6a00d83451c83e69e20120a5663af8970c-300wiTo the masters of the pen, we wish a happy birthday to Graham Greene and Wallace Stevens. This is from an interview Greene did with the Paris Review back in 1953 (ht WB). Greene, as we’ve said before, had an impeccable grasp of the upturned nature of the love of God, its invisibility to the pious and visibility lended to the humbled (the term “whisky priest” is his). Here he is talking about the “nerve of a theme” that traces through many of his greats: Brighton Rock, The End of the Affair, The Living Room, The Power and the Glory:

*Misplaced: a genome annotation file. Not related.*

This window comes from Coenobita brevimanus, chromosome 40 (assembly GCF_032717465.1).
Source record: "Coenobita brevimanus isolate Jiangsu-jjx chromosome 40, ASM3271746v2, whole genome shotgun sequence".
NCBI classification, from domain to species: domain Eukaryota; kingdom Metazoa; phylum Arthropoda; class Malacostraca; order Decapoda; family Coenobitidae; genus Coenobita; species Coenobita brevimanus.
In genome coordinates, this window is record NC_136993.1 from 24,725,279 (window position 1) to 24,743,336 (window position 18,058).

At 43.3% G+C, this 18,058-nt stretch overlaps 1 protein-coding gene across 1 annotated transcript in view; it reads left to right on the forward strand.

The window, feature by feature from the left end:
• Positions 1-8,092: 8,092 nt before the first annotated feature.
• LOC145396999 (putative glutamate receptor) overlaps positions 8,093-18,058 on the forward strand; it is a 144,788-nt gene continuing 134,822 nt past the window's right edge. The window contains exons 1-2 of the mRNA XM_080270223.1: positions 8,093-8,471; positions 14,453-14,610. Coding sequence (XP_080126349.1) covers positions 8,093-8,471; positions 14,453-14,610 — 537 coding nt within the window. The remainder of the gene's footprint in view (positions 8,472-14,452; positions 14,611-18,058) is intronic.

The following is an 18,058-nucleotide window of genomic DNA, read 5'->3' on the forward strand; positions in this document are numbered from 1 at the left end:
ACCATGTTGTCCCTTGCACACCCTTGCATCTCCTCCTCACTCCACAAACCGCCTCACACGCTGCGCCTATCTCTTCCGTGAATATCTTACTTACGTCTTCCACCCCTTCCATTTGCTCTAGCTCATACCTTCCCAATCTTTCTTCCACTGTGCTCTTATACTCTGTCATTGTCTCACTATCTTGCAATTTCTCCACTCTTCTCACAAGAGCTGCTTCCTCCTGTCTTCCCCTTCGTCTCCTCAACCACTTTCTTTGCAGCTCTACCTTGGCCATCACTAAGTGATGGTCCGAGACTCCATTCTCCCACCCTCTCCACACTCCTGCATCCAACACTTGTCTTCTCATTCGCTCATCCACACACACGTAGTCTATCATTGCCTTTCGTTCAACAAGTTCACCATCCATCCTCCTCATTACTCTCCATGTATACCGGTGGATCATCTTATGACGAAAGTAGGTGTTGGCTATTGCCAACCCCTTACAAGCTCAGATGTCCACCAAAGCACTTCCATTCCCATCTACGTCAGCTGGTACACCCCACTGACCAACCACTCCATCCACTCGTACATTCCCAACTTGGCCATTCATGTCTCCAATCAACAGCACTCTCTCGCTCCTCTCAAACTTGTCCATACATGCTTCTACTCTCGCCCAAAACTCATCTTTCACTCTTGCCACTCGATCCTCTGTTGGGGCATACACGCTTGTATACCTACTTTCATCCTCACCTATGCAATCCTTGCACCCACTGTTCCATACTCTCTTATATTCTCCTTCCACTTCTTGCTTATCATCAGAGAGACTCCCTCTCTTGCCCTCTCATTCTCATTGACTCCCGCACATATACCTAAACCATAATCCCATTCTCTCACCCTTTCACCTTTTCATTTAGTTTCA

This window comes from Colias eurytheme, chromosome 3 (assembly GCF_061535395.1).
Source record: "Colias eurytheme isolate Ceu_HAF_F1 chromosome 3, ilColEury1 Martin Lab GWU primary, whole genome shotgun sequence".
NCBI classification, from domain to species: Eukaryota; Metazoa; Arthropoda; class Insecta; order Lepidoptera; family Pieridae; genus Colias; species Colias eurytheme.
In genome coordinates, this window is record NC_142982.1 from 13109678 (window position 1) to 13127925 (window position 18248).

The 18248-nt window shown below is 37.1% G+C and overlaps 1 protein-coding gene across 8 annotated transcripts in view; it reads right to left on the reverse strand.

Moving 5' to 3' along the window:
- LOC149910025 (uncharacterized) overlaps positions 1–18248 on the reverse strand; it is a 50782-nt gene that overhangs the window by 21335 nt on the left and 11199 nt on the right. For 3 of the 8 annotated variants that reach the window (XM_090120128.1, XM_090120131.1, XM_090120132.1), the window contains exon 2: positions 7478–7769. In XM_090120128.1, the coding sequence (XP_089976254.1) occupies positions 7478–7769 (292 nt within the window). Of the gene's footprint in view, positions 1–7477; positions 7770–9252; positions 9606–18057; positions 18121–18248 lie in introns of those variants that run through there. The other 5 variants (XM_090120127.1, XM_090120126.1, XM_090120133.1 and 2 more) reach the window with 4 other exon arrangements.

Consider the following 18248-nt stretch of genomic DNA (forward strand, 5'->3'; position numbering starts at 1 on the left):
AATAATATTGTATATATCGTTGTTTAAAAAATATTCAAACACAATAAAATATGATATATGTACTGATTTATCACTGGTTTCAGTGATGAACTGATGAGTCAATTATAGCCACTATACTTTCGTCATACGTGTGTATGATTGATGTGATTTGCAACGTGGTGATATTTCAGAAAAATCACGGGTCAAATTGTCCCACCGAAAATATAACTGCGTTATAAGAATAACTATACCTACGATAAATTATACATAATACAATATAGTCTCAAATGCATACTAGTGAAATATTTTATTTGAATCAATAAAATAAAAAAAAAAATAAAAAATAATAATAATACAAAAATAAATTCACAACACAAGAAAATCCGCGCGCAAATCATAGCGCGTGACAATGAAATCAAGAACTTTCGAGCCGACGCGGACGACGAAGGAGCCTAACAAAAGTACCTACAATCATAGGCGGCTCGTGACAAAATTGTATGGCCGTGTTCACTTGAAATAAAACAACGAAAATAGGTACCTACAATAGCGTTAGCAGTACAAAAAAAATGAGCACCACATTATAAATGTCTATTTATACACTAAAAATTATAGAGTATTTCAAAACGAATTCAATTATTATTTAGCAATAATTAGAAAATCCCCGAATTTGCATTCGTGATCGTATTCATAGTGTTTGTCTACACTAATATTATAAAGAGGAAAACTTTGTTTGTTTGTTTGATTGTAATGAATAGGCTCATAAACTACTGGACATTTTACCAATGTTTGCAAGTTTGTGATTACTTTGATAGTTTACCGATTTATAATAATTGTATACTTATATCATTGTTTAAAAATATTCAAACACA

Steady, steady. Let’s put it this way. I write about situations that are common, universal might be more correct, in which my characters are involved and from which only faith can redeem them, though often the actual manner of the redemption is not immediately clear. They sin, but there is no limit to God’s mercy and because this is important, there is a difference between not confessing in fact, and the complacent and the pious may not realize it.